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The Boxtrolls: Laika outside the box

By Evan Shamoon

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Date Added: 11th July 2014

Best known for its modern approach to stop motion, The Boxtrolls pieces together old and new tech into a beautiful whole. Evan Shamoon visits the Laika set in Portland!


There are likely few jobs more appealing to stop-motion animators than a position at Laika. Located just outside Portland, Oregon in a small, tech-centric suburb called Hillsboro, the studio has strongly embraced stop motion at a time when computer-based 3D animation dominates the animation industry landscape.

Laika now has two extremely well-received feature films under its belt - Coraline (2009) and ParaNorman (2012) - and is closing in on finishing its third, The Boxtrolls, which is slated for release in September.

Boxtrolls Official Trailer

But Laika isn't simply a refuge for Los Angeles-averse luddites, as the studio's approach involves various technical twists and turns. While the animators and designers still create each of its characters and most of its sets from scratch, by hand, an extensive use of 3D printers for rapid prototyping along with computer graphics is essential to the studio's creative process as well.

Creative supervisor of puppet fabrication Georgina Haynes explains the background of one of the puppets to voice actor Isaac Hempstead-Wright, while director of rapid prototype Brian McLean listens in
© LAIKA, Inc.

Touring the 151,140 square foot building, one's mind can't help but reel at the sheer scale of the production. The warehouse space is divided into a number of small sets by towering black curtains, which stretch from floor to ceiling to preserve each lighting environment. Individual animators toil away on their own elaborately staged miniature productions, using rigged Canon 5D Mark III DSLRs and a host of lenses to capture each individual frame in 5K resolution.

Laika's Florian Perinelle maneuvers the Lord Portley-Rind puppet into position on one of The Boxtrolls' elaborate sets
© LAIKA, Inc.

Keeping track of the hundreds of moving parts that must change but still remain structurally consistent from one shot to the next feels like a nearly impossible task on its own, let alone producing the necessary drama carefully constructed into each image.

"The Boxtrolls will be 87-minutes long – which adds up to 5,220 seconds, or 125,280 individual frames of animation"

When it's done, The Boxtrolls will be 87-minutes long – which adds up to 5,220 seconds, or 125,280 individual frames of animation. It's the studio's first period piece (based on Alan Snow's novel Here Be Monsters!), and tells the story of an orphaned boy named Eggs, raised by underground cave-dwelling trash collectors called The Boxtrolls.

The conflict comes when The Boxtrolls are targeted by an evil exterminator named Archibald Snatcher, played by none other than Ben Kingsley in what is (rather remarkably) his first role in an animated feature.

Behold the cutest carrots known to man. A painter puts on some finishing touches, adding a bit of green paint to the stalks to get them ready for their big screen debut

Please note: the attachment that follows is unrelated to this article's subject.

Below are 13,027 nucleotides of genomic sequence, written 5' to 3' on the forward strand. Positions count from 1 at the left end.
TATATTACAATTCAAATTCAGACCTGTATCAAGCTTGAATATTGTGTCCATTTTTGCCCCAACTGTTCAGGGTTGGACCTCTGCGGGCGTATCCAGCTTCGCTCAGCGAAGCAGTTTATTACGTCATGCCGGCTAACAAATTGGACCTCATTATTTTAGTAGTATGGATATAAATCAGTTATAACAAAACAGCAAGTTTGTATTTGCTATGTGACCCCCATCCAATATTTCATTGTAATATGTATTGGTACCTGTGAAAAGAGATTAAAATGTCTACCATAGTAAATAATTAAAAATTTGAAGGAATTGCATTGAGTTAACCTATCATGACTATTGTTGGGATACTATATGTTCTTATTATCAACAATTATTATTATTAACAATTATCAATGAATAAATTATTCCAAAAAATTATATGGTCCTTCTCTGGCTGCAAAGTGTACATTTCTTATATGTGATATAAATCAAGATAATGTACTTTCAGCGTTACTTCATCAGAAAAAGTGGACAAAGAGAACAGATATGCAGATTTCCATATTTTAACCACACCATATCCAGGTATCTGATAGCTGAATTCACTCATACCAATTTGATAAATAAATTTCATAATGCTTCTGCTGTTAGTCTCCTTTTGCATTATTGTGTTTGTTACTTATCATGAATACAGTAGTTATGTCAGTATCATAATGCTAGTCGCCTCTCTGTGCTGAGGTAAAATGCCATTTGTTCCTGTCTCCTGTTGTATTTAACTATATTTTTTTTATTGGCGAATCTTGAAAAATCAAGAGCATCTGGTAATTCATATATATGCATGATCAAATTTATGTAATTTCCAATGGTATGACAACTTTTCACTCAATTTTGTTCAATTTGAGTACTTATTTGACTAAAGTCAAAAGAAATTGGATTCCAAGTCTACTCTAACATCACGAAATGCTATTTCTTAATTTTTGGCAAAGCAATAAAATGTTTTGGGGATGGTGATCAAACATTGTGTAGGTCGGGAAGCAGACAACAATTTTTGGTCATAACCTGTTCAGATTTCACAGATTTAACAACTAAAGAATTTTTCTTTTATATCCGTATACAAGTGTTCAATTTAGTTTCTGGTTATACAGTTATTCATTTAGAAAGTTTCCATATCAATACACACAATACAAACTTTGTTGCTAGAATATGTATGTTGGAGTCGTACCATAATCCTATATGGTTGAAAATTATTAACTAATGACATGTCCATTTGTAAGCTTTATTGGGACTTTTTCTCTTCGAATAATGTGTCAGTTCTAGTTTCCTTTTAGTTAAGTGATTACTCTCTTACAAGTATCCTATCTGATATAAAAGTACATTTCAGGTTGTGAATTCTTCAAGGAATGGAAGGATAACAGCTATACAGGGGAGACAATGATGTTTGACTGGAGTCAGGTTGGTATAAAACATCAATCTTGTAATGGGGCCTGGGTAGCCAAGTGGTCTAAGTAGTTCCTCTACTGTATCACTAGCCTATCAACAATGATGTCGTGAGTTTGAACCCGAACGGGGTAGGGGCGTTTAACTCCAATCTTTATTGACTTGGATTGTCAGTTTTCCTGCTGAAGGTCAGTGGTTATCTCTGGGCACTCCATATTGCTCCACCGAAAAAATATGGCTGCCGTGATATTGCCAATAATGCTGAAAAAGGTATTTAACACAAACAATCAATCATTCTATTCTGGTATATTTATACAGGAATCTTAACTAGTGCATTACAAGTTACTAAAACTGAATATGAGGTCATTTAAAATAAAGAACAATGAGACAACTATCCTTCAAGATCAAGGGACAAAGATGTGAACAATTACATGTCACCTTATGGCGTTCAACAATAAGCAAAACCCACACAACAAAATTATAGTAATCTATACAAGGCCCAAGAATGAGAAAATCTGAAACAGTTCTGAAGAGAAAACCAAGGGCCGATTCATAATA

© LAIKA, Inc.

Sets and characters clearly reflect their Victoriana and Edwardian influences, constructed from fabric, wood, foam and steel, much of which has been laser-etched to achieve an incredible level of detail. Characters are elaborate constructions, from the complex metal skeletons full of hinges, joints and sockets that underlie them, to their ornate exteriors, constructed from everything from embroidered knitwear and hemp hair to silicon skin, all of which is custom made on premises.

To convey the emotion required from its characters, Laika has turned to emerging technology. Brian McLean is in charge Laika's 3D printing and rapid prototyping department, which is comprised of 25 CG artists and engineers, along with another 25 doing quality control and post-processing on the thousands and thousands of individual parts the studio generates.

Boxtrolls Behind the Scenes Trailer
With Coraline, the studio was the first to take the age-old process of replacement animation and bring it into the 21st Century; that process has been drastically evolved with The Boxtrolls, both saving precious time and giving the filmmakers more creative control over their work.

On Coraline, artists would sculpt the faces in Maya, and then print them out in a solid white plastic. A paint team would then need to go through and paint each individual face – an extremely time-consuming process, fraught with compromise.

"Coraline has 5 freckles on each side of her face, and we negotiated with [director] Henry Selick for weeks on how many freckles she had,” recalls McLean. "We knew it'd take [time] away from poor painters every time they had to paint another freckle.”

Tweaking a puppet's movement one frame at a time – this is the animation process, Laika-style
© LAIKA, Inc.

The result was still an impressive blend of CG-style animation that could achieve a broader range of facial expressions than older methods, working in unison with the wonderfully tactile feel of stop motion. But as evidenced by the freckle situation, design choices were being limited by the process, and so between the production of Coraline and ParaNorman, the studio started experimenting with color 3D printing, and the results will be on display in The Boxtrolls.

The digital process begins by taking the incredibly detailed physical maquette for a character, and scanning it into the computer using a 3D scanner, at which point it's massaged by modelers into its final aesthetic form.


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